A 1998 study by the Association of Elementary School Principals found that 50% of school districts with principal vacancies claimed a shortage of qualified principal candidates. That shortage was found in rural, suburban, and urban districts alike. Fifty-five percent of the districts reported a shortage of qualified candidates for high school and middle school principal positions, while 47% reported a shortage of elementary candidates.
When school district representatives were asked why there was a shortage of qualified applicants, the top three reasons were compensation, job stress, and time requirements.
As a former school principal, I can attest that principals' jobs are big, demanding, and ever-changing. An examination of issues related to job stress, time requirements, and compensation, as well as feedback collected from outstanding principals in recent Gallup focus groups*, may help explain why few teachers, and fewer people outside of education, aspire to be principals.
A principal in one of Gallup's focus groups last year described the expectations of today's principals this way, "Every single day you make a choice. Do you [focus on being] the instructional leader of the school, or do you make a dent on the paperwork, take care of things like stocking toilet paper, fixing leaky faucets, and all of that? I go home sometimes feeling very guilty that I did not spend enough time with the kids and the teachers."
Principals experience greater job stress today because the role has changed. At one time, the principal's role was primarily to manage the building, as well as manage budgets, students, staff, food service, transportation, and parent communication.
All of these expectations still exist, but new demands require more of the principal's direct involvement. With the advent of statewide accountability testing mandated by the federal government's No Child Left Behind requirements, student performance on tests is the key to the success of the principal, the school, and the district. Pressure to improve test scores requires that principals know curriculum and instructional techniques, analyze and use student performance data, provide and arrange staff development that drives student learning, work with an expanded array of community members and business partners, and coordinate community services for students.
In studying great principals over the past 20 years, Gallup has consistently found a strong work ethic and a willingness to commit lots of time to the job. Principals in Gallup's focus groups reported an average 60-hour workweek. High school principals often work 14- and 16-hour days during the high activity season. One high school principal describes the end of a day that started at 6:45 a.m., "School's out for the day, but I am triple-booked for after school. I have a soccer tournament, a softball tournament, and a varsity baseball game. So, I make an appearance at the soccer tournament; I make an appearance at the softball tournament; I have an appearance at the varsity baseball game. At 9:30 p.m., I go home."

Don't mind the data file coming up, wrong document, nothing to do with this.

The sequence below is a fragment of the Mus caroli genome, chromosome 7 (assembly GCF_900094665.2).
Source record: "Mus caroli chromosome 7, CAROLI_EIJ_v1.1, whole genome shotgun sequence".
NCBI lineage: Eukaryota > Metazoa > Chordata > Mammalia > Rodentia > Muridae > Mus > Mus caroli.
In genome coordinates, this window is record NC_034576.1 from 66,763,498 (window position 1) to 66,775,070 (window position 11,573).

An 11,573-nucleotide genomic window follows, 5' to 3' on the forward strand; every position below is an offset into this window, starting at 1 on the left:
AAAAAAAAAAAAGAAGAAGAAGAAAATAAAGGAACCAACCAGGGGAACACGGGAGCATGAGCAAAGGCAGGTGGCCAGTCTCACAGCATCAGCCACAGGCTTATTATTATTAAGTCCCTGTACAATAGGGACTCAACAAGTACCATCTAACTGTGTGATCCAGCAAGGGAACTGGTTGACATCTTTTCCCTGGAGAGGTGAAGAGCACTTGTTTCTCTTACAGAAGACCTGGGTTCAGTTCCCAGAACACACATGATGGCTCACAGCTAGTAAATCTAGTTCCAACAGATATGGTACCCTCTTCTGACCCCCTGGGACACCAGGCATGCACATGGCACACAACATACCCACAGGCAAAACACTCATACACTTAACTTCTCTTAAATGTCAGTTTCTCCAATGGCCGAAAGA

Activities create many of the time demands, but the nature of principals' work results in long days. Outstanding principals are rarely at their desks. Paperwork is completed after answering telephone calls, and the telephone calls are often returned after students go home. During the day when students are in the building, principals in Gallup's focus groups consistently reported being in the hallways, classrooms, and lunchrooms, talking with students and teachers.
The compensation issue is significant for beginning and long-term principals. As the teacher shortage materialized over the last decade, teacher salaries rose. As a result, the comparative advantage of principal salaries has narrowed in many districts. Teachers' salaries cover approximately nine months of employment. A principal's salary often covers an employment period of 10 months, and often 12 months at the high school level.
As a result, while a beginning principal's salary may be slightly higher than a teacher's, the daily amount earned may be similar to a veteran teacher's. Considering extra assignments, for which a teacher may receive additional pay, a beginning principal may actually earn less per day than a teacher in the same school district.
A New Generation
An entire generation of principals is leaving our schools. As we choose the new generation of school leaders, three actions seem clear. While most teachers and principals aren't in it for the money, school districts must address the issue of principal salaries, making them attractive to teachers and individuals outside of education. The principal's job is changing, and it is imperative that the new leaders have the right talents and are comfortable with the new requirements for student achievement. Lastly, school districts must find ways to relieve principals of excessively long work hours. If we fail in these efforts, we fail in attracting the leaders our students deserve.
*Gallup conducted focus groups in 2001 and 2002 with more than 100 principals from six states: California, Nebraska, Illinois, New Jersey, Virginia, and Alabama. The principals were identified as outstanding principals by university professors responsible for the training of principals. Teacher ratings were done of a sample of the principals and compared to teacher ratings of a random set of principals to verify a difference. The teacher ratings for the principals rated outstanding was higher than the random group and verified their consideration as a study group.